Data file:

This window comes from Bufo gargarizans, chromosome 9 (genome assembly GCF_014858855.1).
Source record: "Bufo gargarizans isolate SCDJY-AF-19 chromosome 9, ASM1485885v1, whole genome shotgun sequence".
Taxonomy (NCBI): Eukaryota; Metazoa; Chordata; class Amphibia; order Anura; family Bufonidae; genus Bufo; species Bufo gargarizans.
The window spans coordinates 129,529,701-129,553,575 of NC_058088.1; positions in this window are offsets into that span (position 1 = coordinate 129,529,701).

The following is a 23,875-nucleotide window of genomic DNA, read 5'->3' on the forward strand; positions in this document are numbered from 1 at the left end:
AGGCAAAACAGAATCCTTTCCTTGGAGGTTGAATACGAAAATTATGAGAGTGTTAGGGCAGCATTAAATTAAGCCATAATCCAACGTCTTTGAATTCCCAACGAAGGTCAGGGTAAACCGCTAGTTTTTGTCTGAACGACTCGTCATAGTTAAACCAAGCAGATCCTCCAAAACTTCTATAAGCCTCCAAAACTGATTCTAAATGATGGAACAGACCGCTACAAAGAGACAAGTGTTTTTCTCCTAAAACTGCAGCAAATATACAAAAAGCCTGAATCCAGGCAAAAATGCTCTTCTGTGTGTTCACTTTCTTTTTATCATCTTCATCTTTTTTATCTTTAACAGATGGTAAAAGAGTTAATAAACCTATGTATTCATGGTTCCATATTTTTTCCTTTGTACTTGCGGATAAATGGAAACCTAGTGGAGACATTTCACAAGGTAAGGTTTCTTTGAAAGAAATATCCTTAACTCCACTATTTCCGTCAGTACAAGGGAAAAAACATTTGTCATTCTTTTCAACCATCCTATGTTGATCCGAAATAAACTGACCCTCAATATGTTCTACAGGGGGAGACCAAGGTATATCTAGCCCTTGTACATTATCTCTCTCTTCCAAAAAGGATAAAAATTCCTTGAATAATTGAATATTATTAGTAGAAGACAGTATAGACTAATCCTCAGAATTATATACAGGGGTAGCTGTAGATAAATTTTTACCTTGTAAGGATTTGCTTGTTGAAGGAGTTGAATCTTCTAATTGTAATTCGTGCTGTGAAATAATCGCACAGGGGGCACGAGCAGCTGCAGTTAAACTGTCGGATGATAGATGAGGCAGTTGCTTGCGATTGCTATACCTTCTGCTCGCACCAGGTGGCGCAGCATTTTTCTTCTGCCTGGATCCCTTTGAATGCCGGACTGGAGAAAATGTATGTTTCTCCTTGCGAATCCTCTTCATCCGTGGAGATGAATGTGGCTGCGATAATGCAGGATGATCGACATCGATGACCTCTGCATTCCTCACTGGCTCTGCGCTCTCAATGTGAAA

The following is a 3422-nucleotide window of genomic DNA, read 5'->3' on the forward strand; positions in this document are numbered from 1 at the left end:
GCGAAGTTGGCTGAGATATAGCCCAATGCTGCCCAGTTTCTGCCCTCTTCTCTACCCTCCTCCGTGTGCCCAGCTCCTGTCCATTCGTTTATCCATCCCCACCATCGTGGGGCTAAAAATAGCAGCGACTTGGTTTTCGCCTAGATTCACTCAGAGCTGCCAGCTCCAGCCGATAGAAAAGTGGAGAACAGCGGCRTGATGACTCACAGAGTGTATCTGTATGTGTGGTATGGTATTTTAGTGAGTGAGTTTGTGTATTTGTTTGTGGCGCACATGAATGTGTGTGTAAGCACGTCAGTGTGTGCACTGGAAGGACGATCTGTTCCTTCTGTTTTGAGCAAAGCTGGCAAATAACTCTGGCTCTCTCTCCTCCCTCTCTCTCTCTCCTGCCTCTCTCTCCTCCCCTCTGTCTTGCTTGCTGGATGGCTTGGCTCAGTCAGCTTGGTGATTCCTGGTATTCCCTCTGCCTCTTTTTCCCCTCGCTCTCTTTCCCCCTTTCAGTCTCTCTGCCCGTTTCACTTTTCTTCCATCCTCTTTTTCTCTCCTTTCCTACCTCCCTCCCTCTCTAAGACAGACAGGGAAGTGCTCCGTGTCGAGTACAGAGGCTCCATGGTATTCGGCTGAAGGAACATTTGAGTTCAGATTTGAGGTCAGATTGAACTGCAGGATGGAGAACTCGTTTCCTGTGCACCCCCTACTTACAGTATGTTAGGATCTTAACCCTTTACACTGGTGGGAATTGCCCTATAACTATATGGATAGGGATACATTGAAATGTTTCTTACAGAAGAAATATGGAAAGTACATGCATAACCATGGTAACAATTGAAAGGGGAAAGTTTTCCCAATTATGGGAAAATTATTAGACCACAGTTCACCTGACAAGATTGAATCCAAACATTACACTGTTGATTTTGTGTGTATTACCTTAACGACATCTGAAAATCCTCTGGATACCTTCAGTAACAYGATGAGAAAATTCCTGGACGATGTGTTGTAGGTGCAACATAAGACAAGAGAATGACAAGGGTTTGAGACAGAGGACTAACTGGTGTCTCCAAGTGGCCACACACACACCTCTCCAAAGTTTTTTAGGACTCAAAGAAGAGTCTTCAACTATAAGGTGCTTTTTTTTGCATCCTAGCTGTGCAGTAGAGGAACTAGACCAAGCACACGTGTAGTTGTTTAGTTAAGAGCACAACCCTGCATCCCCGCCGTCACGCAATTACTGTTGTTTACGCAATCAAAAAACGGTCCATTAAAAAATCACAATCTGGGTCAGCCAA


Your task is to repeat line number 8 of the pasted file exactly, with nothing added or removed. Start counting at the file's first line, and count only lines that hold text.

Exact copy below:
GCGAAGTTGGCTGAGATATAGCCCAATGCTGCCCAGTTTCTGCCCTCTTCTCTACCCTCCTCCGTGTGCCCAGCTCCTGTCCATTCGTTTATCCATCCCCACCATCGTGGGGCTAAAAATAGCAGCGACTTGGTTTTCGCCTAGATTCACTCAGAGCTGCCAGCTCCAGCCGATAGAAAAGTGGAGAACAGCGGCRTGATGACTCACAGAGTGTATCTGTATGTGTGGTATGGTATTTTAGTGAGTGAGTTTGTGTATTTGTTTGTGGCGCACATGAATGTGTGTGTAAGCACGTCAGTGTGTGCACTGGAAGGACGATCTGTTCCTTCTGTTTTGAGCAAAGCTGGCAAATAACTCTGGCTCTCTCTCCTCCCTCTCTCTCTCTCCTGCCTCTCTCTCCTCCCCTCTGTCTTGCTTGCTGGATGGCTTGGCTCAGTCAGCTTGGTGATTCCTGGTATTCCCTCTGCCTCTTTTTCCCCTCGCTCTCTTTCCCCCTTTCAGTCTCTCTGCCCGTTTCACTTTTCTTCCATCCTCTTTTTCTCTCCTTTCCTACCTCCCTCCCTCTCTAAGACAGACAGGGAAGTGCTCCGTGTCGAGTACAGAGGCTCCATGGTATTCGGCTGAAGGAACATTTGAGTTCAGATTTGAGGTCAGATTGAACTGCAGGATGGAGAACTCGTTTCCTGTGCACCCCCTACTTACAGTATGTTAGGATCTTAACCCTTTACACTGGTGGGAATTGCCCTATAACTATATGGATAGGGATACATTGAAATGTTTCTTACAGAAGAAATATGGAAAGTACATGCATAACCATGGTAACAATTGAAAGGGGAAAGTTTTCCCAATTATGGGAAAATTATTAGACCACAGTTCACCTGACAAGATTGAATCCAAACATTACACTGTTGATTTTGTGTGTATTACCTTAACGACATCTGAAAATCCTCTGGATACCTTCAGTAACAYGATGAGAAAATTCCTGGACGATGTGTTGTAGGTGCAACATAAGACAAGAGAATGACAAGGGTTTGAGACAGAGGACTAACTGGTGTCTCCAAGTGGCCACACACACACCTCTCCAAAGTTTTTTAGGACTCAAAGAAGAGTCTTCAACTATAAGGTGCTTTTTTTTGCATCCTAGCTGTGCAGTAGAGGAACTAGACCAAGCACACGTGTAGTTGTTTAGTTAAGAGCACAACCCTGCATCCCCGCCGTCACGCAATTACTGTTGTTTACGCAATCAAAAAACGGTCCATTAAAAAATCACAATCTGGGTCAGCCAA